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I’m a Union leader and a Black woman. Here’s why I got the COVID-19 vaccine.


(Jan. 15, 2021) — On Jan. 2, I received my first dose of the Pfizer COVID-19 vaccine. This wasn’t a decision I took lightly.

I’m a Mental Health Practitioner Clinical Specialist at Harborview Medical Center in Seattle  where I’ve worked for the past six years. I currently sit on the Harborview Ethics Committee and the Equity, Diversity, and Inclusion Committee. I’m also the president of AFSCME Local 3488.

As a Black mental health care provider and union leader, I have gained the trust and respect of many in my workplace and in the community. As a leader, I’ve never asked anyone to do something that I wouldn’t do.

I know people are scared. Being fearful is to be expected. The truth about my experience has produced curiosity and hope for those who are skeptics about the vaccine.


Scientists are still learning about the coronavirus and its short- and long-term impacts, and they are still learning about the vaccine and its side effects.

I’ve come to the conclusion that taking the vaccine and contracting COVID-19 each come with risk. For me and for many others, the long-term risks associated with COVID far outweigh the mild side effects of the vaccine.

After my first dose, I experienced hot flashes for a few hours and a sore arm the following day.

That is very different than not being able to breathe long-term, being hospitalized, facing death, infecting others, fatigue, loss of smell and taste, memory and cognitive issues, and lost wages.


Many people of color have valid fears about receiving a newly developed vaccine—particularly in a country with a long history of unethical medical practices in communities of color, from the lethal Tuskegee Syphilis Study to allegations of abuse made last year by immigrant women detained in Georgia.

Ultimately, this is a personal decision. My suggestion is to do your own research, draw your own conclusion, and make up your own mind. Here’s some of what I’ve learned from Black radio stations, community outreach, and other Black healthcare providers:

●  Despite the vaccine being fast-tracked, researchers spent thousands of hours in development and testing.
I trust National Institute of Allergy and Infectious Diseases Director Dr. Anthony Fauci and National Institutes of Health Director Dr. Francis Collins because they’re experts at the top of their field. These experts want to ensure Americans of color that people of color were included in research, development, and trials. They have provided reassurance that this vaccine is safe.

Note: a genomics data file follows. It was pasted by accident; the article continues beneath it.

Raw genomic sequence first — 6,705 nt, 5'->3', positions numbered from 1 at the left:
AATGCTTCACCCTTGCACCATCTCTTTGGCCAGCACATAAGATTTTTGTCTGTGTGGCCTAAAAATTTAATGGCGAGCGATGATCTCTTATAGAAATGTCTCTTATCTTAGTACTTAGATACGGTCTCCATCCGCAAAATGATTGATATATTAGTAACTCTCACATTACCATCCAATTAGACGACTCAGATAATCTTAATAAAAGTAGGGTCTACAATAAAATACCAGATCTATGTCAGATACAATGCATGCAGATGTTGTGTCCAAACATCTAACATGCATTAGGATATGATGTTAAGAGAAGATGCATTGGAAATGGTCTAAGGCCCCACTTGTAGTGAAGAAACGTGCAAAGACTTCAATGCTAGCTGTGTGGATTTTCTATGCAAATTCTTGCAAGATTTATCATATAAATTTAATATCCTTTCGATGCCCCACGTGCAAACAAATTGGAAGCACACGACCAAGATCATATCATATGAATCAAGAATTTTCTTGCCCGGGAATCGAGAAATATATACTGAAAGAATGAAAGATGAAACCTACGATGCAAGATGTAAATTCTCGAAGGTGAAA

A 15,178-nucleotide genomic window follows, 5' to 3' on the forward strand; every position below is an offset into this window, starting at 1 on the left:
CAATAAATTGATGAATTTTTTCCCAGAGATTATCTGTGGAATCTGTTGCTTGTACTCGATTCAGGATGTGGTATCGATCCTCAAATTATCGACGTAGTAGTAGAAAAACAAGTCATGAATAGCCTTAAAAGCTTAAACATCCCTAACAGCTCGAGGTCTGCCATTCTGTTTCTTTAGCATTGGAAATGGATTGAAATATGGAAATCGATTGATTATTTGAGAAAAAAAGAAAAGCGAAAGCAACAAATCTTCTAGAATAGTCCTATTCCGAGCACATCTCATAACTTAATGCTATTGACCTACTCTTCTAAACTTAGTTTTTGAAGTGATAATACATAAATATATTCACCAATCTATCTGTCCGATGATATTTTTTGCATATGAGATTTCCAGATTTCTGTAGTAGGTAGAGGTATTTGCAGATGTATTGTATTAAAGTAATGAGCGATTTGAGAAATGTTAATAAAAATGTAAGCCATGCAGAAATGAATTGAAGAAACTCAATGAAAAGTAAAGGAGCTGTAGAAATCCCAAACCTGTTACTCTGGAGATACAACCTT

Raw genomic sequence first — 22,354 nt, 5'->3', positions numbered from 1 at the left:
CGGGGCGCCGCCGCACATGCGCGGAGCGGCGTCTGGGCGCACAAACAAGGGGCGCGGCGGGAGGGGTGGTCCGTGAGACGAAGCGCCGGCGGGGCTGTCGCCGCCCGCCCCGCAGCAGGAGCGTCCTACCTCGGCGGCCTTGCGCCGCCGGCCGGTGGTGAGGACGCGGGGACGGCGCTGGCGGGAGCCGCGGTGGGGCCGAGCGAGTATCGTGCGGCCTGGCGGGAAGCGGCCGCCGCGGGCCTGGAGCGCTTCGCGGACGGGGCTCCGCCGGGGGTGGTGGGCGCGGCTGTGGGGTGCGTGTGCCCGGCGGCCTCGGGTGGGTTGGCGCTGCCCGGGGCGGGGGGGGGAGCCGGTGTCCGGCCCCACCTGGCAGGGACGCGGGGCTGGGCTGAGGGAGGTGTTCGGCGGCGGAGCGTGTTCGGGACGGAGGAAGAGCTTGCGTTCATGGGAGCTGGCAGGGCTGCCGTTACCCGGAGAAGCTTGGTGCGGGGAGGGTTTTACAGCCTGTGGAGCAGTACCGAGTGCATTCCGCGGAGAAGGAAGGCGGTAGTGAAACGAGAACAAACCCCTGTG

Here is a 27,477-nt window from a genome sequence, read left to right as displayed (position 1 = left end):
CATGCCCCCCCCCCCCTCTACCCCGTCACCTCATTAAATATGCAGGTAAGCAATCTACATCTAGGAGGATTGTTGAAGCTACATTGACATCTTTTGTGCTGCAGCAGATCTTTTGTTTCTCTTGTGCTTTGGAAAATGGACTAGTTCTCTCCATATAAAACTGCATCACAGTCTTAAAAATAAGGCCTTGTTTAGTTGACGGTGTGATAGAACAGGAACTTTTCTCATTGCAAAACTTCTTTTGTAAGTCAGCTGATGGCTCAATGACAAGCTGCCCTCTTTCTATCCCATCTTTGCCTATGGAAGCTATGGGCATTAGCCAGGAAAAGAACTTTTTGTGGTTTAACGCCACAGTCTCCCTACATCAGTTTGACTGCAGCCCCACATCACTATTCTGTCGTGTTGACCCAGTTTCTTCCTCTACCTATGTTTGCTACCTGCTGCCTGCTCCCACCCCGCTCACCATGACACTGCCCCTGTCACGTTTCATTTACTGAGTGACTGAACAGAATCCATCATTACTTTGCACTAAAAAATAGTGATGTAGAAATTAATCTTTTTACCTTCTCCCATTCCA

●  During trainings held by the University of Washington, I learned how the vaccine was created and what it actually does inside the body.

●  Many Black leaders in healthcare are reaching out to share positive experiences with the vaccine.
Working in a research hospital, I know people who worked on the vaccine, including a lot of people of color who took it before I did. They kept me posted on their experiences and their side effects—quite a few people reported only having a sore arm for a day. I asked an African American researcher if she was willing to take the vaccine. She said she would take it and encouraged her family to do the same.

I also connected with Black experts through, a Facebook group where Black doctors are speaking with Black people and answering their questions. Many African American doctors and researchers are reaching out to their communities through social media to help answer questions about the vaccine.


COVID is hitting Black and Latino communities at higher rates. We make up a disproportionate part of the essential workers at the greatest risk of exposure as we keep our hospitals, nursing homes, and clinics clean and open.

We have lost so many people. People are being hit financially and coping with loss, trauma, and serious, long-lasting health issues.

We need and deserve this protection.


Getting information directly from someone you trust can help make a difference. People in my community know and trust me, and they can ask me directly what symptoms I’ve experienced after getting the vaccine.

Find sources you trust when it comes to the COVID vaccine. Be savvy about misinformation and rumors. Talk to people like me who have now received the vaccine without negative effects, so you can make the best decision for yourself, your family, and our community.

My decision to get the vaccine was an informed one. As a leader, I don’t run away from controversial topics—controversy means a conversation needs to be had. Getting the COVID-19 vaccine is a choice we’ll each need to make. I hope my story can bring hope and resources for my family, friends, community, and fellow union siblings in your decision-making process.

Want to learn more? Check out Washington’s Department of Health resources on the COVID vaccine.

Information about the vaccine is also available in many languages on King County’s COVID-19 Vaccine page.

Sherronda Jamerson is President of Washington Federation of State Employees, AFSCME Local 3488.  Her column originally appeared at WFSE/AFSCME Council 28’s website and is posted here with permission.

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